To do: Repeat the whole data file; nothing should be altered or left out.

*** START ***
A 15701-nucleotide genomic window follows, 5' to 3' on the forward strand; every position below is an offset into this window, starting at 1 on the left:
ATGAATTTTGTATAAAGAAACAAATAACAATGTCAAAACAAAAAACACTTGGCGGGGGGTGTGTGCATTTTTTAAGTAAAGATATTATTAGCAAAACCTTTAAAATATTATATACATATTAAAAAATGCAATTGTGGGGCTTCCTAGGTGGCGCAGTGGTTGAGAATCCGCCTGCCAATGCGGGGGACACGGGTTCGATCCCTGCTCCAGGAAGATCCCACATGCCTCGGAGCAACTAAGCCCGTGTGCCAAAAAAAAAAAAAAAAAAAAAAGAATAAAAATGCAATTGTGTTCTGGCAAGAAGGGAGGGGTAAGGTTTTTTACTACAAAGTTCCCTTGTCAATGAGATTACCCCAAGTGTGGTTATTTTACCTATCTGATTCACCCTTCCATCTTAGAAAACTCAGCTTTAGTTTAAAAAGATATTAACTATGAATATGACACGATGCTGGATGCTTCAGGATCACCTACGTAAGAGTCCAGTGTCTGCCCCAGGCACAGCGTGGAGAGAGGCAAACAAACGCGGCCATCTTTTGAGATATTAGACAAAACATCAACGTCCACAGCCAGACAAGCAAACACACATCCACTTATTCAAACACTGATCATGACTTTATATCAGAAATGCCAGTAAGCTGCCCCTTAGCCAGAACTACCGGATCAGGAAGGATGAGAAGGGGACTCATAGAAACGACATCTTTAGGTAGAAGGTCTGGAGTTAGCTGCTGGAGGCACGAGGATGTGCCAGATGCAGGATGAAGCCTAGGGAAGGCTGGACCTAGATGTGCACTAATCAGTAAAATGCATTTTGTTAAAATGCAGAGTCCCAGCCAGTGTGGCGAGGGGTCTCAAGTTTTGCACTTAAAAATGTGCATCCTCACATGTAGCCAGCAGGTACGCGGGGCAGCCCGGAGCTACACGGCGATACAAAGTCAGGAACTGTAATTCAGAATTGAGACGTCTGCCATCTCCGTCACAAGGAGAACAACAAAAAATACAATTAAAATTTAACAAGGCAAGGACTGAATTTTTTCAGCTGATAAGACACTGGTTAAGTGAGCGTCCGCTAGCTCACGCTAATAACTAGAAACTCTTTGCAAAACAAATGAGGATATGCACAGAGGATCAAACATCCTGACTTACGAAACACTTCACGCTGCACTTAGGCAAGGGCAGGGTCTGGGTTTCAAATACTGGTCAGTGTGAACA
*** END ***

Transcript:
A 15701-nucleotide genomic window follows, 5' to 3' on the forward strand; every position below is an offset into this window, starting at 1 on the left:
ATGAATTTTGTATAAAGAAACAAATAACAATGTCAAAACAAAAAACACTTGGCGGGGGGTGTGTGCATTTTTTAAGTAAAGATATTATTAGCAAAACCTTTAAAATATTATATACATATTAAAAAATGCAATTGTGGGGCTTCCTAGGTGGCGCAGTGGTTGAGAATCCGCCTGCCAATGCGGGGGACACGGGTTCGATCCCTGCTCCAGGAAGATCCCACATGCCTCGGAGCAACTAAGCCCGTGTGCCAAAAAAAAAAAAAAAAAAAAAAGAATAAAAATGCAATTGTGTTCTGGCAAGAAGGGAGGGGTAAGGTTTTTTACTACAAAGTTCCCTTGTCAATGAGATTACCCCAAGTGTGGTTATTTTACCTATCTGATTCACCCTTCCATCTTAGAAAACTCAGCTTTAGTTTAAAAAGATATTAACTATGAATATGACACGATGCTGGATGCTTCAGGATCACCTACGTAAGAGTCCAGTGTCTGCCCCAGGCACAGCGTGGAGAGAGGCAAACAAACGCGGCCATCTTTTGAGATATTAGACAAAACATCAACGTCCACAGCCAGACAAGCAAACACACATCCACTTATTCAAACACTGATCATGACTTTATATCAGAAATGCCAGTAAGCTGCCCCTTAGCCAGAACTACCGGATCAGGAAGGATGAGAAGGGGACTCATAGAAACGACATCTTTAGGTAGAAGGTCTGGAGTTAGCTGCTGGAGGCACGAGGATGTGCCAGATGCAGGATGAAGCCTAGGGAAGGCTGGACCTAGATGTGCACTAATCAGTAAAATGCATTTTGTTAAAATGCAGAGTCCCAGCCAGTGTGGCGAGGGGTCTCAAGTTTTGCACTTAAAAATGTGCATCCTCACATGTAGCCAGCAGGTACGCGGGGCAGCCCGGAGCTACACGGCGATACAAAGTCAGGAACTGTAATTCAGAATTGAGACGTCTGCCATCTCCGTCACAAGGAGAACAACAAAAAATACAATTAAAATTTAACAAGGCAAGGACTGAATTTTTTCAGCTGATAAGACACTGGTTAAGTGAGCGTCCGCTAGCTCACGCTAATAACTAGAAACTCTTTGCAAAACAAATGAGGATATGCACAGAGGATCAAACATCCTGACTTACGAAACACTTCACGCTGCACTTAGGCAAGGGCAGGGTCTGGGTTTCAAATACTGGTCAGTGTGAACA